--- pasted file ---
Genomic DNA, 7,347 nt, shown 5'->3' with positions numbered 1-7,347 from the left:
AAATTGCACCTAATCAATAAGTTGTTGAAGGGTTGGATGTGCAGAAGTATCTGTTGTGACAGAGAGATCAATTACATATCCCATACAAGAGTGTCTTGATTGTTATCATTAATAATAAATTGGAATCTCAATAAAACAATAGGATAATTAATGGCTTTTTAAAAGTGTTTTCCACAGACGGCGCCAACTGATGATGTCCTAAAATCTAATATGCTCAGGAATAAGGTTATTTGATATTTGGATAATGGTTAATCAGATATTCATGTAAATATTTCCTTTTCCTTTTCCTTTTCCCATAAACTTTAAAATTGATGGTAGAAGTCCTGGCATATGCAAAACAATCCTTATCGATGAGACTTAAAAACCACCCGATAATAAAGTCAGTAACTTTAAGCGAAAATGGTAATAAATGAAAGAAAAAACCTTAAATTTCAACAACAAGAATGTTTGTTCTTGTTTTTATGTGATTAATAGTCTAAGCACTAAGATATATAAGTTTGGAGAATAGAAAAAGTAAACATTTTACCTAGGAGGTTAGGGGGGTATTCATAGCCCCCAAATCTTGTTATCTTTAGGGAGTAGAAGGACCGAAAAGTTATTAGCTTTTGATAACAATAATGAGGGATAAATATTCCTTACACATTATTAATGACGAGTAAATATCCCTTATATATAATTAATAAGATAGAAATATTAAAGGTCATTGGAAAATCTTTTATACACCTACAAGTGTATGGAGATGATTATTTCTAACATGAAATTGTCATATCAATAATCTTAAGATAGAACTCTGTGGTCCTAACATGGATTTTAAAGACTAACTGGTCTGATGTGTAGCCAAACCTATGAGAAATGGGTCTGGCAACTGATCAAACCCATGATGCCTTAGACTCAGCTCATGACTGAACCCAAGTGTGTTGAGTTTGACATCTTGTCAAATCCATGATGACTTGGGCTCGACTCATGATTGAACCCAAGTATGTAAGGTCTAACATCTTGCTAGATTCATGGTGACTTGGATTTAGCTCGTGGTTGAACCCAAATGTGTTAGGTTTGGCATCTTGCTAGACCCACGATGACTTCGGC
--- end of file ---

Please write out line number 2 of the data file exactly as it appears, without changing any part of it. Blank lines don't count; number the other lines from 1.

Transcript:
AAATTGCACCTAATCAATAAGTTGTTGAAGGGTTGGATGTGCAGAAGTATCTGTTGTGACAGAGAGATCAATTACATATCCCATACAAGAGTGTCTTGATTGTTATCATTAATAATAAATTGGAATCTCAATAAAACAATAGGATAATTAATGGCTTTTTAAAAGTGTTTTCCACAGACGGCGCCAACTGATGATGTCCTAAAATCTAATATGCTCAGGAATAAGGTTATTTGATATTTGGATAATGGTTAATCAGATATTCATGTAAATATTTCCTTTTCCTTTTCCTTTTCCCATAAACTTTAAAATTGATGGTAGAAGTCCTGGCATATGCAAAACAATCCTTATCGATGAGACTTAAAAACCACCCGATAATAAAGTCAGTAACTTTAAGCGAAAATGGTAATAAATGAAAGAAAAAACCTTAAATTTCAACAACAAGAATGTTTGTTCTTGTTTTTATGTGATTAATAGTCTAAGCACTAAGATATATAAGTTTGGAGAATAGAAAAAGTAAACATTTTACCTAGGAGGTTAGGGGGGTATTCATAGCCCCCAAATCTTGTTATCTTTAGGGAGTAGAAGGACCGAAAAGTTATTAGCTTTTGATAACAATAATGAGGGATAAATATTCCTTACACATTATTAATGACGAGTAAATATCCCTTATATATAATTAATAAGATAGAAATATTAAAGGTCATTGGAAAATCTTTTATACACCTACAAGTGTATGGAGATGATTATTTCTAACATGAAATTGTCATATCAATAATCTTAAGATAGAACTCTGTGGTCCTAACATGGATTTTAAAGACTAACTGGTCTGATGTGTAGCCAAACCTATGAGAAATGGGTCTGGCAACTGATCAAACCCATGATGCCTTAGACTCAGCTCATGACTGAACCCAAGTGTGTTGAGTTTGACATCTTGTCAAATCCATGATGACTTGGGCTCGACTCATGATTGAACCCAAGTATGTAAGGTCTAACATCTTGCTAGATTCATGGTGACTTGGATTTAGCTCGTGGTTGAACCCAAATGTGTTAGGTTTGGCATCTTGCTAGACCCACGATGACTTCGGC